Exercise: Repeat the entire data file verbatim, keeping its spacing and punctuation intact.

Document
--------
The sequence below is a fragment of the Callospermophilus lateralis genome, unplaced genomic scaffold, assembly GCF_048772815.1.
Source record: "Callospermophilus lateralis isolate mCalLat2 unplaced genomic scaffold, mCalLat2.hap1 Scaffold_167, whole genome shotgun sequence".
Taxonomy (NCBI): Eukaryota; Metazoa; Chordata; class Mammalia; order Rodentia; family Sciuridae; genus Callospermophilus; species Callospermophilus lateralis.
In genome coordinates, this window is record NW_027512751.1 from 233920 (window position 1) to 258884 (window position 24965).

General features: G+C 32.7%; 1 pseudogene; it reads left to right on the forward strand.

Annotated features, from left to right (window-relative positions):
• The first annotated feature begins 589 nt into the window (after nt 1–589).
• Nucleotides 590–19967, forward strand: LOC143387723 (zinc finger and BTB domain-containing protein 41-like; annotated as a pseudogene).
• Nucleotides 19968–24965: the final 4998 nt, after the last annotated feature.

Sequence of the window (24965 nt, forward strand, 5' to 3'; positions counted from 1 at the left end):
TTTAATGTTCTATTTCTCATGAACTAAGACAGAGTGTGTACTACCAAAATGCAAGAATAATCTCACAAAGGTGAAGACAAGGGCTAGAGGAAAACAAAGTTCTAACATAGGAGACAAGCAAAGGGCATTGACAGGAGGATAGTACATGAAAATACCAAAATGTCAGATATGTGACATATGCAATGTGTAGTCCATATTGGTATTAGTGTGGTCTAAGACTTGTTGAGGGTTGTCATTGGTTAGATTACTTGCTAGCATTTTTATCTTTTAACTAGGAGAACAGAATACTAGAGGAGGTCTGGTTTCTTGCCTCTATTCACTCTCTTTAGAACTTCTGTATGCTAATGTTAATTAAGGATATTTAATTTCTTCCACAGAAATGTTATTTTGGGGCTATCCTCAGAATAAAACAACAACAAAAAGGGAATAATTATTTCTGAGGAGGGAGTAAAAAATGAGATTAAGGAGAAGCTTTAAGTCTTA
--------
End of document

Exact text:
The sequence below is a fragment of the Callospermophilus lateralis genome, unplaced genomic scaffold, assembly GCF_048772815.1.
Source record: "Callospermophilus lateralis isolate mCalLat2 unplaced genomic scaffold, mCalLat2.hap1 Scaffold_167, whole genome shotgun sequence".
Taxonomy (NCBI): Eukaryota; Metazoa; Chordata; class Mammalia; order Rodentia; family Sciuridae; genus Callospermophilus; species Callospermophilus lateralis.
In genome coordinates, this window is record NW_027512751.1 from 233920 (window position 1) to 258884 (window position 24965).

General features: G+C 32.7%; 1 pseudogene; it reads left to right on the forward strand.

Annotated features, from left to right (window-relative positions):
• The first annotated feature begins 589 nt into the window (after nt 1–589).
• Nucleotides 590–19967, forward strand: LOC143387723 (zinc finger and BTB domain-containing protein 41-like; annotated as a pseudogene).
• Nucleotides 19968–24965: the final 4998 nt, after the last annotated feature.

Sequence of the window (24965 nt, forward strand, 5' to 3'; positions counted from 1 at the left end):
TTTAATGTTCTATTTCTCATGAACTAAGACAGAGTGTGTACTACCAAAATGCAAGAATAATCTCACAAAGGTGAAGACAAGGGCTAGAGGAAAACAAAGTTCTAACATAGGAGACAAGCAAAGGGCATTGACAGGAGGATAGTACATGAAAATACCAAAATGTCAGATATGTGACATATGCAATGTGTAGTCCATATTGGTATTAGTGTGGTCTAAGACTTGTTGAGGGTTGTCATTGGTTAGATTACTTGCTAGCATTTTTATCTTTTAACTAGGAGAACAGAATACTAGAGGAGGTCTGGTTTCTTGCCTCTATTCACTCTCTTTAGAACTTCTGTATGCTAATGTTAATTAAGGATATTTAATTTCTTCCACAGAAATGTTATTTTGGGGCTATCCTCAGAATAAAACAACAACAAAAAGGGAATAATTATTTCTGAGGAGGGAGTAAAAAATGAGATTAAGGAGAAGCTTTAAGTCTTA